Henry Barron (judge)

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Henry Barron
Judge of the Supreme Court
In office
1 June 1997 – 21 May 2000
Nominated byGovernment of Ireland
Appointed byMary Robinson
Judge of the High Court
In office
20 December 1982 – 30 May 1997
Nominated byGovernment of Ireland
Appointed byPatrick Hillery
Personal details
Born(1928-05-25)25 May 1928
Dalkey, Dubin, Ireland
Died25 February 2010(2010-02-25) (aged 81)
Merrion Road, Dublin, Ireland
Resting placeBallybough Cemetery, Dublin, Ireland
Spouse(s)Rosalind Barron
(m. 1956; d. 1997)
EducationSaint Columba's College
Alma materTrinity College, Dublin

Henry Barron (25 May 1928 – 25 February 2010) was an Irish judge who served as a Judge of the Supreme Court from 1997 to 2000 and a Judge of the High Court from 1982 to 1997.[1]

He was popularly known for granting Ireland's first divorce in 1997, and for his investigation into the 1974 Dublin and Monaghan bombings. His report on the bombings became known as the Barron Report, and it made a contribution towards the 2005 Commission of Investigation: Dublin and Monaghan Bombings 1974.

He was President of the Irish Jewish Museum.[2]


Barron attended Castle Park School in Dalkey, Dublin, before progressing to Saint Columba's College, Rathfarnham.[3] He studied at third level in Trinity College, Dublin. Upon his departure in 1950 Barron scored first class honours and was awarded a moderatorship in legal science.[3] In 1951 he began the Bar and silk followed nineteen years later.[3]

In 1982, he was nominated by Taoiseach Garret FitzGerald to become a judge of the High Court. He served in the High Court for fifteen years.[4] In 1997, Taoiseach John Bruton and the 24th Government of Ireland nominated Judge Barron as a judge of the Supreme Court. Upon his appointment to the court, he granted the state's first divorce.[4][5] He was the first Jew ever appointed to the Irish Supreme Court.[3]

Retirement and Barron Report[edit]

Judge Barron retired in 2000.[4] He was then commissioned to investigate the 1974 Dublin and Monaghan bombings and Judge Liam Hamilton replaced him in the Supreme Court. He retired from the bench due to ill health.[3] He investigated bombing incidents in Castleblayney, Dundalk, Dublin Airport, the Miami Showband murders and the deaths of eighteen other individuals.[5] His report, termed The Barron Report and presented to the Oireachtas Joint Committee on Justice in December 2003, was highly critical of the investigation into the bombings by both the Fine Gael-Labour government and the Gardaí,[4][6] and stated they might have made a better attempt to catch those responsible.[5] He did not lay any definitive blame on the British Government.[4]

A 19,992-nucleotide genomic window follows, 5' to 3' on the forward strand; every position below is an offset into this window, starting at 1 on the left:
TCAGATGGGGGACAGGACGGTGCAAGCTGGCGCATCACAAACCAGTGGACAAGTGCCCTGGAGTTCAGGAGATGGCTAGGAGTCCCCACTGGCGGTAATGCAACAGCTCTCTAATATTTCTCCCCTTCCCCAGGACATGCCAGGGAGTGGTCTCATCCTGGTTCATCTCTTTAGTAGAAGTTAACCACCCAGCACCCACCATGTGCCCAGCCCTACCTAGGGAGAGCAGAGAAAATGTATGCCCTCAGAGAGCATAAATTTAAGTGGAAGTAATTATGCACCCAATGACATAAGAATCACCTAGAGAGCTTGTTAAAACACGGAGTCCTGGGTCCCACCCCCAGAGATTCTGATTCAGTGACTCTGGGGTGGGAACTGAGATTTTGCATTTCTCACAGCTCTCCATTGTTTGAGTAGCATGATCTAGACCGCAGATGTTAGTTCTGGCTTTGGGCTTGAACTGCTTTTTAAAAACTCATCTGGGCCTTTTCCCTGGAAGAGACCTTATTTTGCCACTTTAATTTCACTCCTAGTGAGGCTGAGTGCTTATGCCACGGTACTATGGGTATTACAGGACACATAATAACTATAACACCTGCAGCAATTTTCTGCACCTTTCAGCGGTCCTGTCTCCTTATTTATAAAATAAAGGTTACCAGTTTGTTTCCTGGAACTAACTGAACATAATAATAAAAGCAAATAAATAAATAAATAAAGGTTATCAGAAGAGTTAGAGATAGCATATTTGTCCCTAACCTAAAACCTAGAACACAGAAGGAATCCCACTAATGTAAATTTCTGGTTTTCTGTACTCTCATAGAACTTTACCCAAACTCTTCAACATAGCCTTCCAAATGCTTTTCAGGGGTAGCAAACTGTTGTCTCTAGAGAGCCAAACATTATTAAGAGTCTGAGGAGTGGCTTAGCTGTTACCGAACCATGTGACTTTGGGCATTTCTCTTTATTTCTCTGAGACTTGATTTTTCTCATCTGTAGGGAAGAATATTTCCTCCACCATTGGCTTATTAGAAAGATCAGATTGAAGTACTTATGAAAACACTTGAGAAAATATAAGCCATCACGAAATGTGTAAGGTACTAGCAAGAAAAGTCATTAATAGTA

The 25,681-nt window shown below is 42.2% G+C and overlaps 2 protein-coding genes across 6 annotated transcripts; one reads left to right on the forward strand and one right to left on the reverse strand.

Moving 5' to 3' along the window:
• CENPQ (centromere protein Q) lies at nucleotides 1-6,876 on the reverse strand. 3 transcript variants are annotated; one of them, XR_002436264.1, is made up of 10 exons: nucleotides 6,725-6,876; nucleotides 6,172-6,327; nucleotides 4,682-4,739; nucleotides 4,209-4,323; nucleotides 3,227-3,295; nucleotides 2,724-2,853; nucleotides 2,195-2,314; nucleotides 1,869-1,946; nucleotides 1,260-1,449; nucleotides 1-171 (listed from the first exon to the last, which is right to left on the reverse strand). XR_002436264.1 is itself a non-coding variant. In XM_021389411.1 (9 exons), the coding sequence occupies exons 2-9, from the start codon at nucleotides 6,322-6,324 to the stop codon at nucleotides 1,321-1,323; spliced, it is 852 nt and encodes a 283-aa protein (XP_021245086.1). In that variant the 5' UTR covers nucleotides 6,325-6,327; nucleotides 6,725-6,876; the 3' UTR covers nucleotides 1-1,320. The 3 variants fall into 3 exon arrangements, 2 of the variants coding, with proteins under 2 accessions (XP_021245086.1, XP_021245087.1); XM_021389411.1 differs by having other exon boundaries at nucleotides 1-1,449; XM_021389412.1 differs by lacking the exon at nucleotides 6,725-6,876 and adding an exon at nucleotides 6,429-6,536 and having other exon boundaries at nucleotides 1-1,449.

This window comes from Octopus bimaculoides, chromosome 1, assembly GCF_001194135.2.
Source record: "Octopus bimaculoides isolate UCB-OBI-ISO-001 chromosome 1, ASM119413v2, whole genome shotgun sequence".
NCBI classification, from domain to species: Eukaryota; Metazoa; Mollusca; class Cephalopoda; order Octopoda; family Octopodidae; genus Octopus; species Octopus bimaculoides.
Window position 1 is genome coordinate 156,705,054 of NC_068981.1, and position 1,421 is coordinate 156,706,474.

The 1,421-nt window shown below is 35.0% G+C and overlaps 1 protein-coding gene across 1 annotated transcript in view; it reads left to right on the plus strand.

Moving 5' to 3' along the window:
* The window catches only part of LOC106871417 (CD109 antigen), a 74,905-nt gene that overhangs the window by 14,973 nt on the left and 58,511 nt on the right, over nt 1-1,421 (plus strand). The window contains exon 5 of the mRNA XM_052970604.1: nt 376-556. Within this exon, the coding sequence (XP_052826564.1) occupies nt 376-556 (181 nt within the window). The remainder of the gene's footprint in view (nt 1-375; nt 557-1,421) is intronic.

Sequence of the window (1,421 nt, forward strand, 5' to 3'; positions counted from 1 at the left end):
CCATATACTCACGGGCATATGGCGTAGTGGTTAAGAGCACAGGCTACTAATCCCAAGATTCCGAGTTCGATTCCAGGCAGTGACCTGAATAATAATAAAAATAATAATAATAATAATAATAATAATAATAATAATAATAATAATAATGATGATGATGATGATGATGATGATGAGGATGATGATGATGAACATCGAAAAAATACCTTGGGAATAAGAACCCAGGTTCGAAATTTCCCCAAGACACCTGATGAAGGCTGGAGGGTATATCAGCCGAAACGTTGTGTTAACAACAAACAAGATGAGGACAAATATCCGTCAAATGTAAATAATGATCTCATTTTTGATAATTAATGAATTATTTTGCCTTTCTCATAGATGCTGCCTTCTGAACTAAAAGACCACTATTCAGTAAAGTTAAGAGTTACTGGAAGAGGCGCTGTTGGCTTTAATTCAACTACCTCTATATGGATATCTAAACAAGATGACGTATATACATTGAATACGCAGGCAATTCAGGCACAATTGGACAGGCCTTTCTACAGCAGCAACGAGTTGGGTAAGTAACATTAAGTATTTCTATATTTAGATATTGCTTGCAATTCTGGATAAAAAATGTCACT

Barron died at the age of 81 in St. Vincent's University Hospital, Dublin, on 25 February 2010,[4] having been unwell for a short time.[4] His wife Rosalind had predeceased him by 13 years.[3] 2 sons (Harrie & Robert), 2 daughters (Jane & Anne) and 10 grandchildren outlived him.[4][5] Barron's funeral took place at Dolphin's Barn's Jewish cemetery on 26 February 2010.[3][7]

After his death tributes were made by politicians and campaigners for justice:

As the sole member of the Commission of Inquiry into the Dublin and Monaghan bombings of 1974 and into a number of other bombings and atrocities which occurred in this State during the 1970s, he undertook his task with great sensitivity and thoroughness. Tribute from Taoiseach Brian Cowen[8]

As a member of the Oireachtas Committee which subsequently held hearings based on the investigation carried out by Mr Justice Barron, I came to fully appreciate extent the scope of the work he had undertaken and the demands placed on his. He showed great commitment in the search for the truth about these events and in his dealing with the families he displayed exceptional understanding and sensitivity. It was as a result of the refusal of the British authorities to cooperate in full with the investigation, rather than any failings on the part of Henry Barron, that those responsible have still not been brought to justice. Tribute from Joe Costello (Labour)[3]

He wasn't afraid to name names, he wasn't afraid to criticise the Irish and British Governments, and he wasn't afraid of the security forces north or south of the border. The British security forces, the state and the Cosgrave coalition all came for heavy criticisms from Judge Barron. It gave families some sort of closure. Tribute from Margaret Urwin (Justice for the Forgotten)[9]


  1. ^ "Respected judge who led bomb inquiries". The Irish Times. The Irish Times Trust. 3 March 2010. Retrieved 6 March 2010.
  2. ^ Jewish life in Dublin Archived 6 July 2008 at the Wayback Machine
  3. ^ a b c d e f g h "Former Supreme Court judge dies". The Irish Times. The Irish Times Trust. 26 February 2010. Retrieved 26 February 2010.
  4. ^ a b c d e f g h "Former Supreme Court judge Henry Barron dies". RTÉ News and Current Affairs. RTÉ. 26 February 2010. Retrieved 26 February 2010.
  5. ^ a b c d "Dublin-Monaghan bombs investigator Judge Barron dies". BBC News. BBC. 26 February 2010. Retrieved 26 February 2010.
  6. ^ Dublin and Monaghan bombings: Cover-up and incompetence, by Joe TiernanThe Village, Wednesday, 2 May 2007[dead link]
  7. ^ "In Short: Former judge of Supreme Court Henry Barron dies". The Irish Times. The Irish Times Trust. 26 February 2010. Retrieved 26 February 2010.
  8. ^ "Taoiseach leads tributes after judge Barron dies". Irish Independent. Independent News & Media. 26 February 2010. Retrieved 26 February 2010.
  9. ^ "Tributes to 'truth-seeking' judge". Irish Independent. Independent News & Media. 26 February 2010. Retrieved 26 February 2010.

External links[edit]